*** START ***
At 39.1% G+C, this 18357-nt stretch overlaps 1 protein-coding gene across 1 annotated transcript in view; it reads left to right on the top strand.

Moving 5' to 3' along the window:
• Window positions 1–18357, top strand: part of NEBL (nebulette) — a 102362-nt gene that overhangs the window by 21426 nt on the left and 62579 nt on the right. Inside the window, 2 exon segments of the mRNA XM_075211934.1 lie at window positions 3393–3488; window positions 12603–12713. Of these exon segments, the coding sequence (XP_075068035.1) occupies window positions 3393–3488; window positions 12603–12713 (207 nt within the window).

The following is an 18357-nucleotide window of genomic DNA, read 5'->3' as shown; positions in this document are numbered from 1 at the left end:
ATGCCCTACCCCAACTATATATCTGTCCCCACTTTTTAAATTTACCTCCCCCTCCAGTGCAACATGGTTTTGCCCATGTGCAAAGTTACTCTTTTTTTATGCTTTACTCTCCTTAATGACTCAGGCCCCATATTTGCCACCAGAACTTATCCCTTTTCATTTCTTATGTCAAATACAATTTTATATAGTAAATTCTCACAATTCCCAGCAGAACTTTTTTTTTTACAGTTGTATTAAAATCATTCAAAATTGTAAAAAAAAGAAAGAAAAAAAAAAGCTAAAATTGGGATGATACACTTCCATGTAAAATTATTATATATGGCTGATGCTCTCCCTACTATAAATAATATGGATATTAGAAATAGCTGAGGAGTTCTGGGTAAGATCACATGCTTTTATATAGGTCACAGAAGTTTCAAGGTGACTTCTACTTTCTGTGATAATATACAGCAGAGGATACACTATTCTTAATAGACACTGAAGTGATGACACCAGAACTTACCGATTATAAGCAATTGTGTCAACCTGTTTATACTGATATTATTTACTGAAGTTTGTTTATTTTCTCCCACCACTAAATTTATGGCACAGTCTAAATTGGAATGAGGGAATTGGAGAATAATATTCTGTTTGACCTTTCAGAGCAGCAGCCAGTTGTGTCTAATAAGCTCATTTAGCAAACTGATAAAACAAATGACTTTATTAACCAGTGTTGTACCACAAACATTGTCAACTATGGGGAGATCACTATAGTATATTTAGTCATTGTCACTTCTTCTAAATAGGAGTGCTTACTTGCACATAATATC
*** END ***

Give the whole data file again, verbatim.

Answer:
At 39.1% G+C, this 18357-nt stretch overlaps 1 protein-coding gene across 1 annotated transcript in view; it reads left to right on the top strand.

Moving 5' to 3' along the window:
• Window positions 1–18357, top strand: part of NEBL (nebulette) — a 102362-nt gene that overhangs the window by 21426 nt on the left and 62579 nt on the right. Inside the window, 2 exon segments of the mRNA XM_075211934.1 lie at window positions 3393–3488; window positions 12603–12713. Of these exon segments, the coding sequence (XP_075068035.1) occupies window positions 3393–3488; window positions 12603–12713 (207 nt within the window).

The following is an 18357-nucleotide window of genomic DNA, read 5'->3' as shown; positions in this document are numbered from 1 at the left end:
ATGCCCTACCCCAACTATATATCTGTCCCCACTTTTTAAATTTACCTCCCCCTCCAGTGCAACATGGTTTTGCCCATGTGCAAAGTTACTCTTTTTTTATGCTTTACTCTCCTTAATGACTCAGGCCCCATATTTGCCACCAGAACTTATCCCTTTTCATTTCTTATGTCAAATACAATTTTATATAGTAAATTCTCACAATTCCCAGCAGAACTTTTTTTTTTACAGTTGTATTAAAATCATTCAAAATTGTAAAAAAAAGAAAGAAAAAAAAAAGCTAAAATTGGGATGATACACTTCCATGTAAAATTATTATATATGGCTGATGCTCTCCCTACTATAAATAATATGGATATTAGAAATAGCTGAGGAGTTCTGGGTAAGATCACATGCTTTTATATAGGTCACAGAAGTTTCAAGGTGACTTCTACTTTCTGTGATAATATACAGCAGAGGATACACTATTCTTAATAGACACTGAAGTGATGACACCAGAACTTACCGATTATAAGCAATTGTGTCAACCTGTTTATACTGATATTATTTACTGAAGTTTGTTTATTTTCTCCCACCACTAAATTTATGGCACAGTCTAAATTGGAATGAGGGAATTGGAGAATAATATTCTGTTTGACCTTTCAGAGCAGCAGCCAGTTGTGTCTAATAAGCTCATTTAGCAAACTGATAAAACAAATGACTTTATTAACCAGTGTTGTACCACAAACATTGTCAACTATGGGGAGATCACTATAGTATATTTAGTCATTGTCACTTCTTCTAAATAGGAGTGCTTACTTGCACATAATATC